2022 Edmonton Oilers prospects
#17 Luca Munzenberger
Previously: #21 in 2021
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They’re the Big Boyz Brigade.
They’re a group of big-to-massive young prospects intent on making it big on the blueline of the Edmonton Oilers.
They’ve now been joined by one ornery addition.
Luca Munzenberger is his name and blasting opposing forwards is his game.
I got the chance to watch young Munzenberger at the World Junior tournament in Edmonton this week, where the 6-foot, 3-inch 200-pound d-men captained the German squad that just got bounced out by Finland.
Before his game against Switzerland earlier this week, TSN’s Craig Buttons said of Munzenberger: “Muzenberger is a really good, competitive defenceman. He’s territorial. He’s somebody who really understands how to take away space.”
Against Switzerland, Munzenberger was solid, moving the puck well, skating well and jumping up into the neutral zone to stop Swiss attacks with either his body or a fast and darting stick. He threw a few heavy hits a as well. Against a fast and highly skilled Finnish team, Munzenberger tried to play that same aggressive game, but the Finns exploited his too eager play for the puck on their first goal, passing around a lunging Luca as he tried to stop their brilliant combination play.
But Munzenberger wasn’t the only German player out-classed this game. Finland’s team is stacked with talent, while Germany’s team is not.
The Oilers under GM Ken Holland have been drafting a lot of big, fast, mobile players with some skill, including top pick Reid Schaefer this year, Munzenberger, who went in the third round, Jake Chiasson and Maximus Wanner last year, Dylan Holloway in 2020 and Phillip Broberg in 2021. These players aren’t known for blinding offensive talent, but are more all-around players, who can skate, pass, hit, defend, and shoot. We’ll see how they pan out (and some high picks were invested in this plan) but it’s an intriguing group with all of them trending well as players so far.
The Big Boyz Brigade
The building of the Big Boyz Brigade, this accumulation of massive defenders, is a trend that goes back even longer into the Peter Chiarelli and Craig MacTavish eras, with the Oilers investing in large d-men such as Darnell Nurse and Ben Betker, 2013, Willian Lagesson, 2014, Ziyat Paigin, 2015, Markus Niemelainen, Filip Berglund and Vincent Desharnais in 2016, Dmitri Samorukov and Phil Kemp, 2017, Evan Bouchard and Michael Kesselring, 2018, Broberg, 2019, and Wanner and Munzenberger in 2021.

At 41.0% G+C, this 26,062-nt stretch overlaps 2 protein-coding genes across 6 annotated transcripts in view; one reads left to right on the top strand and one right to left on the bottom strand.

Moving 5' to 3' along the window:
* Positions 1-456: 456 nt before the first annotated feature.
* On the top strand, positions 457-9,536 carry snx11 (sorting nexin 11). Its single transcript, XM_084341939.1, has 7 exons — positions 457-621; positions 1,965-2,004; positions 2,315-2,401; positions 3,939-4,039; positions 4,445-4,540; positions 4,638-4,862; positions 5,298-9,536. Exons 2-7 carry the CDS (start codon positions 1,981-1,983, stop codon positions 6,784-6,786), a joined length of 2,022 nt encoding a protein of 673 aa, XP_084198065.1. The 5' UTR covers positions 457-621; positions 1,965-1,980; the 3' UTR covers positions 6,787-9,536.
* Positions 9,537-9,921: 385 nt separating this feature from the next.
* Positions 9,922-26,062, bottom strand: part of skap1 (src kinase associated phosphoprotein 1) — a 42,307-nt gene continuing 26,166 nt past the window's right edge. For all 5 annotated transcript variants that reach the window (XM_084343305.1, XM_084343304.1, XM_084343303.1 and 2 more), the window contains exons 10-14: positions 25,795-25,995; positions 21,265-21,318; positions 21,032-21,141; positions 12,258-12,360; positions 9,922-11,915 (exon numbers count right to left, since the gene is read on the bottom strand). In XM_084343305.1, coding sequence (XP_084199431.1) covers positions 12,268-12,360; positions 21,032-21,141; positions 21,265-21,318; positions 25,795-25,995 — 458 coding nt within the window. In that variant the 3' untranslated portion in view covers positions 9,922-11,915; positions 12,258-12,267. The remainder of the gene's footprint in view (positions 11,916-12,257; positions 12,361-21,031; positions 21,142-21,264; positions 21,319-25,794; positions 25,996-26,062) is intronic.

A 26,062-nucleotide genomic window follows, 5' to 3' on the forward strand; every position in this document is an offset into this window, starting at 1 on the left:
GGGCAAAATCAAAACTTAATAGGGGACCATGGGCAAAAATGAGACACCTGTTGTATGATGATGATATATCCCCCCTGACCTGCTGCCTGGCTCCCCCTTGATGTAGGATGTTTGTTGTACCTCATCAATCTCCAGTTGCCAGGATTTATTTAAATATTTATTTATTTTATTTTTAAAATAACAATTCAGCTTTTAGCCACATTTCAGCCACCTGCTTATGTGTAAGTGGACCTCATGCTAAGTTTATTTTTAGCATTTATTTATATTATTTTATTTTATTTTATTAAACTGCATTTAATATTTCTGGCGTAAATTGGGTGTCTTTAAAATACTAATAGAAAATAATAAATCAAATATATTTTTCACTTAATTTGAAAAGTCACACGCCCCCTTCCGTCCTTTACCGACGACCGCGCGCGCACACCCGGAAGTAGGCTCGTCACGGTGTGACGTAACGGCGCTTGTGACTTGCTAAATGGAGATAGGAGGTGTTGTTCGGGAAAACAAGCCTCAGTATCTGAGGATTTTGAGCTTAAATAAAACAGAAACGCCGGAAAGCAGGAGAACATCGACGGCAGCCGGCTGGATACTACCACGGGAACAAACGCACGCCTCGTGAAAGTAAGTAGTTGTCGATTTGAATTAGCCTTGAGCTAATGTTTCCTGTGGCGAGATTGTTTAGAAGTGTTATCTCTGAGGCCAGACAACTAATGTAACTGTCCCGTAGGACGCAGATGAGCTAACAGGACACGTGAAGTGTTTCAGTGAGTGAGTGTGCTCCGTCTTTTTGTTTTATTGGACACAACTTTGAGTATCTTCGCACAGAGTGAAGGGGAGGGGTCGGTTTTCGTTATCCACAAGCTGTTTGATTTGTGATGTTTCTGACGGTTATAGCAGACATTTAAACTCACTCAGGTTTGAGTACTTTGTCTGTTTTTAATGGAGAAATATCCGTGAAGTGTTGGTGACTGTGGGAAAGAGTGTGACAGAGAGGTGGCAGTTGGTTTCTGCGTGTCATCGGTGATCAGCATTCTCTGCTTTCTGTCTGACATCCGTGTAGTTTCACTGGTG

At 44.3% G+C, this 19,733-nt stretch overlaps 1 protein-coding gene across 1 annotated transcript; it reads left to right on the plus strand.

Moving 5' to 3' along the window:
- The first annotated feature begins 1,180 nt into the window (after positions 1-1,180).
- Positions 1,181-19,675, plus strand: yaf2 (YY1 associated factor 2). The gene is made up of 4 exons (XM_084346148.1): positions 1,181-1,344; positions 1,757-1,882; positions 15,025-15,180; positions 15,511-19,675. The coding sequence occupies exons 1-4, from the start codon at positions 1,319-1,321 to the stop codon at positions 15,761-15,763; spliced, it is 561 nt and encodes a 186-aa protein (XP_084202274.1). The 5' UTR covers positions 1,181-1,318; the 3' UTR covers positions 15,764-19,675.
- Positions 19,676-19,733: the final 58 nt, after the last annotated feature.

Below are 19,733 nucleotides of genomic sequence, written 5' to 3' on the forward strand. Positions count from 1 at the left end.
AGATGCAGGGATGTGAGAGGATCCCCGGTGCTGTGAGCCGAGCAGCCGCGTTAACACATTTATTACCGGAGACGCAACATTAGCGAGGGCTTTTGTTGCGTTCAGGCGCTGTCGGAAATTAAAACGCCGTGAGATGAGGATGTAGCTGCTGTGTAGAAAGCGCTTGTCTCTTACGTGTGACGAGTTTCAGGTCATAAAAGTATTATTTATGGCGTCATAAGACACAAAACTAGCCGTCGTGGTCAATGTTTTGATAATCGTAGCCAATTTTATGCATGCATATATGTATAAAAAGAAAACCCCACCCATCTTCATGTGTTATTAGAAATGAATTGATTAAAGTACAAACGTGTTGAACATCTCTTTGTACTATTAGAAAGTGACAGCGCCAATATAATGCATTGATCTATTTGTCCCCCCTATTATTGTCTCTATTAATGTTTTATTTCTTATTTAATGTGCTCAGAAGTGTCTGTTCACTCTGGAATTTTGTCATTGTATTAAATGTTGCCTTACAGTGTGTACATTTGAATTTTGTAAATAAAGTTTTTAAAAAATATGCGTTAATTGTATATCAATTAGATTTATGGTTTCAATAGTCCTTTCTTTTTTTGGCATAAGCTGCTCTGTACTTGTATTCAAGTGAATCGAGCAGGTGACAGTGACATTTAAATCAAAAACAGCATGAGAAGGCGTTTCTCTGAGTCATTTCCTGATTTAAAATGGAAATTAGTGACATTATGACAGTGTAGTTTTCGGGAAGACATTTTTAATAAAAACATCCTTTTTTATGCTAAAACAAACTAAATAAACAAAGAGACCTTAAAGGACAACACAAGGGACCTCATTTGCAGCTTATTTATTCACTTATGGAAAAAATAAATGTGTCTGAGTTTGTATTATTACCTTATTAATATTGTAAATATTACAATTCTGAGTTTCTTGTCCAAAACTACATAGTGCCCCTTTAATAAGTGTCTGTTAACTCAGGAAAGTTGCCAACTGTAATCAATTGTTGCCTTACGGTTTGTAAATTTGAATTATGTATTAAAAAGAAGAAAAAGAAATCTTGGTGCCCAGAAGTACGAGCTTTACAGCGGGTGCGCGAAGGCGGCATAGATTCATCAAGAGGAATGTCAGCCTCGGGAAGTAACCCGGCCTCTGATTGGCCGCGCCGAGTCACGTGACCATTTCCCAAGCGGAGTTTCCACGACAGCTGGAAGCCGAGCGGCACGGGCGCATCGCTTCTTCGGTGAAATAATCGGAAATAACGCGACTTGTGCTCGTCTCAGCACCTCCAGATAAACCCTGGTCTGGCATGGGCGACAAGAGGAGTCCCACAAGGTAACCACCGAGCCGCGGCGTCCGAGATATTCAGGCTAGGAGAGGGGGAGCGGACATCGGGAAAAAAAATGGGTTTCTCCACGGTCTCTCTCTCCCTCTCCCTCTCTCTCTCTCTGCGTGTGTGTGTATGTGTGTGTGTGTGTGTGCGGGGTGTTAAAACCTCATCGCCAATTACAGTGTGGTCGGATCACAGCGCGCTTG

Only Bouchard possesses truly elite offensive talent from that group, but a number of them have NHL-level size and ferocity, and that includes Munzenberger.
His NCAA coach at Vermont, Jay Woodcroft’s brother Todd, has said Munzenberger is “ultra-competitive.”
In December 2021, Woodcroft said this to The Athletic’s Daniel Nugent-Bowman of Munzenberger: “He’s like Big Bird, but a mean Big Bird — like a Big Bird that’s going to jam his stick down your throat… He’s blown up four or five guys this year where you’re just like, ‘How was that guy even walking?’”
Woodcroft also noted that Munzenberger is “an animal in the gym.”
Back when he was drafted, Oilers top scout Tyler Wright said of the young German: “He’s a big body guy. He plays a heavy game.”
Amateur scout Brock Otten once described the kid as a “suffocating physical defender” with a mean streak.
Draft analyst Steve Kournianos said of him: “A big bodied vacuum cleaner on defence… He has ideal size but the mobility and agility to cover faster players… He plays a mean, physical brand of hockey and can be considered a throwback… He has soft hands and delivers clean passes to any area in the offensive zone.”
You get the idea.
Will Munzenberger or any members of the Oil’s Big Boyz Brigade actually make it as NHLers? It’s a good question as we saw the Oilers invest heavily in massive forwards during The Coke Machine era of Steve Tambellini and those many picks rarely paid off. And already Lagesson, Paigin and Berglund have failed to cut it with the Oilers. This will be the rule with this group, but the key is that there be a few notable exceptions.
Of course, Nurse already has paid off, as has Bouchard, but both of them were high draft picks. There were good odds they’d become good-to-great NHLers.
The other Brigade members, save for Broberg, were selected much lower down in the draft, the highest being Niemelainen at 63rd overall in 2016.
But if one or two of Desharnais, Niemelainen, Samorukov, Kemp, Kesselring, Munzenberger or Wanner do become solid, hard-hitting d-men, this will represent a major win for the franchise.
Niemelainen and Samorukov are close to the NHL, with one of them expected to make the Oilers this fall. Desharnais, Kemp and Kesselring are all advancing well in Bakersfield.
As for Munzenberger, he’s got a few more college seasons ahead of him. As a rookie in Vermont, he played 32 games, got 45 penalty minutes and three assists. He’s got some way to go in terms of his puck carrying, passing and reads, but there’s plenty of raw talent and desire propelling him forward.
Expectations for 2022-23: That Munzenberger play a major role in Vermont, greatly picking up his point scoring, perhaps tripling or quadrupling it. He played well on the second German power play, so perhaps can grab that same role in Vermont.
P.S. Did you hear Bob Stauffer’s interview with Asst. Oilers GM Brad Holland on Wednesday? If not, it’s worth a listen. I’m not sure the Oilers have had a sharper sounding hockey executive since Glen Sather was in town. Of course, Sather was an old school ace. Holland is a new school data-driven exec, who has learned many sides of the NHL business.
The Oilers did well to promote and retain Holland this summer.
Disagree? Listen to the interview and get back to me.